While a lot of the discussion about personalized medicine is focused on the future, Felix Frueh of Medco Health Solutions believes the most promising possibilities for individualized care could be implemented right now.
Knowing a person’s underlying genetics with currently available tests could make certain widely prescribed drugs more effective while also avoiding adverse reactions, according to Frueh, who is the president of the Medco Research Institute and spoke to the Blog last week.
“There are very actionable pieces of information that we can derive from genetic testing,” said Frueh.
23andMe is interested in getting this information into the hands of consumers and their doctors. It’s an effort to get away from the “one size fits all” approach to developing and prescribing medication. Pharmacogenomics aims to personalize the use and development of medicine by using a person’s genotype to determine the best drugs for an individual at the best dose. 23andMe’s Drug Response reports provide a glimpse into the potential power of this approach. For different individuals, the same drug could be lifesaving, have no effect, or even be life threatening.
Looking specifically at the drugs warfarin (Coumadin ®), and Clopidogrel (Plavix ®), there are underlying genetics that can indicate how a patient will respond to the drugs.
This offers great utility for both doctors and patients, according to Frueh. But less than 1 percent of those prescribing such medication are using available genetic testing to screen for drug responses, he said.
For Frueh this is an opportunity for a “teachable moment.”
Medco has been involved in several studies looking at both the utility of the tests as well as the willingness of doctors to use them.
While there are genetic tests that can help doctors and patients, they are rarely used. This has more to do with a lack of knowledge about the tests than their usefulness.
Mixing presentations on new technologies with insight from leading thinkers in the field the Personalized Medicine World Conference 2012 – January 23-24 at the Computer History Museum in Mountain View – offers another great opportunity to see what is happening now.
In the lead up to the conference, we’ll be running interviews with some of the featured speakers and advisers. In addition to Felix Frueh, of Medco, we’ll be talking with Leroy Hood, president of the Institute for System Biology, and Ralph Synderman, chancellor emeritus at Duke University’s School of Medicine.
Like previous years, this 4th annual meeting gathers business leaders, researchers and clinicians together to offer real-world insights to successfully incorporating personalized approaches to the practice of medicine.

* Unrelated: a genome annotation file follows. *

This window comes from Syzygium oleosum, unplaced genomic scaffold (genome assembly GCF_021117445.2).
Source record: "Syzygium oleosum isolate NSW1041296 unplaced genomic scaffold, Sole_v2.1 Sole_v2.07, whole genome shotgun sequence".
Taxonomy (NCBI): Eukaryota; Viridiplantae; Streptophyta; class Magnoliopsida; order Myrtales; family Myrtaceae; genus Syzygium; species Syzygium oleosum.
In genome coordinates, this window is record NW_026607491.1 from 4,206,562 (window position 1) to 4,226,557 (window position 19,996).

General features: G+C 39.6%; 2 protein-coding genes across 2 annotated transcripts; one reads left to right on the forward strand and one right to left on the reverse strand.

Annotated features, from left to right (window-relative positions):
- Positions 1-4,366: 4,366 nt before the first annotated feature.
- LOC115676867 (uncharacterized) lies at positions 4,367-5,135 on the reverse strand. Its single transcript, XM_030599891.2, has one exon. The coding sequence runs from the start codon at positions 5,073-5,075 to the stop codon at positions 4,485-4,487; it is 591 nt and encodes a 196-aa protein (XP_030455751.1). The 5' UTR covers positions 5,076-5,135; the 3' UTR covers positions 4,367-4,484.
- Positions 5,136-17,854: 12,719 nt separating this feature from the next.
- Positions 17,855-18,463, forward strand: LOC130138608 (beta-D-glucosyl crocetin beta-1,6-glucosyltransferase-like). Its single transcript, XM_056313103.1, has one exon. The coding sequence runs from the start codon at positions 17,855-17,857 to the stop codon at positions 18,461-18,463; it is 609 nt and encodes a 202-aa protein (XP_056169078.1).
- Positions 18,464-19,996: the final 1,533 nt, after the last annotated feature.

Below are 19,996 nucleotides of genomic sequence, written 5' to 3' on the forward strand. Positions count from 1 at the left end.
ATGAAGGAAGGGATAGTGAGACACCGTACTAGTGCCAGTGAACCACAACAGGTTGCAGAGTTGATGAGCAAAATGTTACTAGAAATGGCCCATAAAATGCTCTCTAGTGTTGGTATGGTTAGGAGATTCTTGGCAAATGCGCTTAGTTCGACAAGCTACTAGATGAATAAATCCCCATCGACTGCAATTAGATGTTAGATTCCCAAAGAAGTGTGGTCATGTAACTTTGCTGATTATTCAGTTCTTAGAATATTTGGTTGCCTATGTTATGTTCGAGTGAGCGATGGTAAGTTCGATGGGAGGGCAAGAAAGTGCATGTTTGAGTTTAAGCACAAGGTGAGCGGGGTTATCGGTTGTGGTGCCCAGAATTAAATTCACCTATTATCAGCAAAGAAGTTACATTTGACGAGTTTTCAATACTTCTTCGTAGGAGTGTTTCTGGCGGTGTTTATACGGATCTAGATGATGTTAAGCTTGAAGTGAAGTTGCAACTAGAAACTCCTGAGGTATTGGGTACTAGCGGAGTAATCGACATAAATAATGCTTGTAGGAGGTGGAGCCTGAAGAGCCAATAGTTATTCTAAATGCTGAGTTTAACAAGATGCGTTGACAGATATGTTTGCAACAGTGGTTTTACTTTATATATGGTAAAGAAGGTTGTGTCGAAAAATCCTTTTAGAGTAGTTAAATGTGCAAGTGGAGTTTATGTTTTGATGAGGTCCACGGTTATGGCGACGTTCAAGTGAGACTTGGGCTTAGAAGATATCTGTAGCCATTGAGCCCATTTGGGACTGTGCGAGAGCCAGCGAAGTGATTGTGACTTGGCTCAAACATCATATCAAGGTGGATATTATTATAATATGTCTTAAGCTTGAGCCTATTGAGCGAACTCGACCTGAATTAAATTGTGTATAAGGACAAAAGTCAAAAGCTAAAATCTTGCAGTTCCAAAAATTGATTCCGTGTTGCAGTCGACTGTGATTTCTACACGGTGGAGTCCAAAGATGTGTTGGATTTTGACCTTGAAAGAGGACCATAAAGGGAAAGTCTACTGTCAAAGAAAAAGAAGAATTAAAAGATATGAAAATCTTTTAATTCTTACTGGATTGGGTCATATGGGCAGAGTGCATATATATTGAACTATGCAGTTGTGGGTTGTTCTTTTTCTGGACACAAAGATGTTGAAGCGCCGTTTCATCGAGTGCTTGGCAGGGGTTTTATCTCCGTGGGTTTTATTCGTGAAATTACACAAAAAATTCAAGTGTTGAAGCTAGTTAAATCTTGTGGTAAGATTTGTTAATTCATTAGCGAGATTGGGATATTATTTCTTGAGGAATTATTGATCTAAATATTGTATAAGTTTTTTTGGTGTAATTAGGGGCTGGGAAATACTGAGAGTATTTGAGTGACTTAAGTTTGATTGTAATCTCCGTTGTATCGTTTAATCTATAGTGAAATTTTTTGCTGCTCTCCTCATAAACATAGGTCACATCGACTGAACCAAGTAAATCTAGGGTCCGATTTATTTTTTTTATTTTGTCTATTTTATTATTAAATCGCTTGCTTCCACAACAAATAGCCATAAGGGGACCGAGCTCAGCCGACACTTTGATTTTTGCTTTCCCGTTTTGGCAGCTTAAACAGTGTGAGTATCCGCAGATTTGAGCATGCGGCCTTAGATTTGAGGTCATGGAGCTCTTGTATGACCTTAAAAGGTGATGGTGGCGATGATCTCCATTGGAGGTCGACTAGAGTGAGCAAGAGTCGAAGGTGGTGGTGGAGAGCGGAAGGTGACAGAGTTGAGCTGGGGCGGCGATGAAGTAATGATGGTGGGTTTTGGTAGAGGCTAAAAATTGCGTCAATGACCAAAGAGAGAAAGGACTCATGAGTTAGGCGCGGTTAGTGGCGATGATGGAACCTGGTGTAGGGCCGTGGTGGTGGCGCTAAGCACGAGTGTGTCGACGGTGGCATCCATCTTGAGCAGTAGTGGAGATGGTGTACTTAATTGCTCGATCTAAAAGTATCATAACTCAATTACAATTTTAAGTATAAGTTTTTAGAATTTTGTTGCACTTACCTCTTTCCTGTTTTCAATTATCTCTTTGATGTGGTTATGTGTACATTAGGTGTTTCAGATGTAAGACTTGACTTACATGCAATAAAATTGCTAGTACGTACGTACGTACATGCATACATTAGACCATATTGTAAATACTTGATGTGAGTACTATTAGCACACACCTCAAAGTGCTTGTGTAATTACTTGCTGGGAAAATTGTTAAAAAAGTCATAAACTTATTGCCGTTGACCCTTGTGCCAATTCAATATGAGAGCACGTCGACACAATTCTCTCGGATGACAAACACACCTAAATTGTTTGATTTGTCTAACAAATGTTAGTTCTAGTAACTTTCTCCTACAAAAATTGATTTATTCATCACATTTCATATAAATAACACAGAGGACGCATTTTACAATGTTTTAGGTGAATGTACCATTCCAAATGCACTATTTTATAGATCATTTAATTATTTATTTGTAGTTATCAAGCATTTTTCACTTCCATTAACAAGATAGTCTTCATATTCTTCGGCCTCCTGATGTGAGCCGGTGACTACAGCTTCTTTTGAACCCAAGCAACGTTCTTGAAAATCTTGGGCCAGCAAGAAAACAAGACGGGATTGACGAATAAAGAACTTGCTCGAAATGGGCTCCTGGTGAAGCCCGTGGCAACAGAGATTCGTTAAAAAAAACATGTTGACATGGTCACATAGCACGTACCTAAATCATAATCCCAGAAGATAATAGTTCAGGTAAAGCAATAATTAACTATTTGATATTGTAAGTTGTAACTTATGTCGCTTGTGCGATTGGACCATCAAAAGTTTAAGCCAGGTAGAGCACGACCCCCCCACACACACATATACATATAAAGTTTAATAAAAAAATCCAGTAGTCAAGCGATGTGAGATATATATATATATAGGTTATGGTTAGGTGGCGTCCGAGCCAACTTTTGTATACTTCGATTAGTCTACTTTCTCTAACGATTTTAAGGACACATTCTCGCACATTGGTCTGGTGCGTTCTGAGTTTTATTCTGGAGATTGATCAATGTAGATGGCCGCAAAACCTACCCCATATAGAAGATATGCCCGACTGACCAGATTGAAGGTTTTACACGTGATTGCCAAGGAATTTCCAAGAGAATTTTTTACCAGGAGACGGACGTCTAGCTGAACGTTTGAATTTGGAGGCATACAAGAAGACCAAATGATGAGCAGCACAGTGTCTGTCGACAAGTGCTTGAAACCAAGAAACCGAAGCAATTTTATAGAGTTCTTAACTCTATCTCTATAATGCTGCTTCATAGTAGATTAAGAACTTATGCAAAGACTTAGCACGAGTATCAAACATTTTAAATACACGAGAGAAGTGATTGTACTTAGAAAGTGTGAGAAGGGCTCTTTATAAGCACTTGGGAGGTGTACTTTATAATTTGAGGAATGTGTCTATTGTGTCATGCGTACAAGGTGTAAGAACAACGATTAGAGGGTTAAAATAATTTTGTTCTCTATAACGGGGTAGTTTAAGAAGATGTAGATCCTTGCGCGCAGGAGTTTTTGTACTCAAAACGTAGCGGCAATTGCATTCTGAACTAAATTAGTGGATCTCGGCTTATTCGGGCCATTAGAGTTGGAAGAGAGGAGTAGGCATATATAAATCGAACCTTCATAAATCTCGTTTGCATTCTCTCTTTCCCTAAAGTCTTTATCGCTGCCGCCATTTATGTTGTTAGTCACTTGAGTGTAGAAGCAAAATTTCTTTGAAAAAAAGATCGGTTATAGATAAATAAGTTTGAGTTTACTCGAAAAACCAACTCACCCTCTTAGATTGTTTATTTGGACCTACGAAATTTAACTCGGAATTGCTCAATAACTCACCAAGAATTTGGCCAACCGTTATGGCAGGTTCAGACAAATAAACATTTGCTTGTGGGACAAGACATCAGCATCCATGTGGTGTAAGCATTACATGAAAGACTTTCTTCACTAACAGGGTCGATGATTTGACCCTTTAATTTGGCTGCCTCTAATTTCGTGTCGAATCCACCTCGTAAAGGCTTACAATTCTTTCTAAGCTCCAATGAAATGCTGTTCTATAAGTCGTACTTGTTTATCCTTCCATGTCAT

Get your tickets now — early registrants pay discounted prices, and there’s an additional discount available here until November 1st.
To that point, Frueh mentioned that in Medco’s clinical programs where physicians who prescribe one of those drugs are contacted by Medco to inform the doctor about the availability of a genetic test that can help guide therapy, about a quarter of the contacted physicians ended up using the tests.
“To me this means that the physicians or patients are not unwilling to use [genetic testing] but that they quite literally don’t know about it,” he said. “From a pharmacogenomics perspective [the test] is sort of a no brainer.”
Frueh, who works on Medco’s efforts to improve the safety and efficacy of prescription drugs, will touch on some of these same ideas and opportunities early next year at the Personalized Medicine World Conference 2012.
Frueh knows the promise of pharmacogenomics having worked previously as the associate director of genomics at the FDA. He helped create the genomics review team for the Center for Drug Evaluation and Research and chaired the first interdisciplinary pharmacogenomics review group.
Medco’s work suggests that testing can be helpful not just for doctors but patients as well, especially when it is targeted to a specific treatment. A recent study by the company in collaboration with Quest Diagnostics indicates that patients taking statin drugs to lower cholesterol are more likely to take their medications if they’ve been genetically tested for the KIF6 marker. The variant is associated with better response to statin treatment.
“Basically the idea of the study is whether providing information back to patients has an impact on their adherence to statin therapy,” said Frueh.
It does have an impact, and a significant one at that, he said. This not only improves outcomes for the patients, but it can save a lot of money in health care costs. The company reported in June that patients who took statins as prescribed reduced their health care costs by $944 over a year and a half and lowered their risk of hospitalization or heart problems.
For Frueh this indicates that at least in the case of specifically targeted information related to an on-going treatment, genetic testing can help encourage a patient to change his or her behavior.
It also offers a promising opportunity to personalize medicine now, instead of at some time in the future.
See Felix Frueh and other leaders in this field at the Personalized Medicine World Conference in early 2012 (see sidebar for details).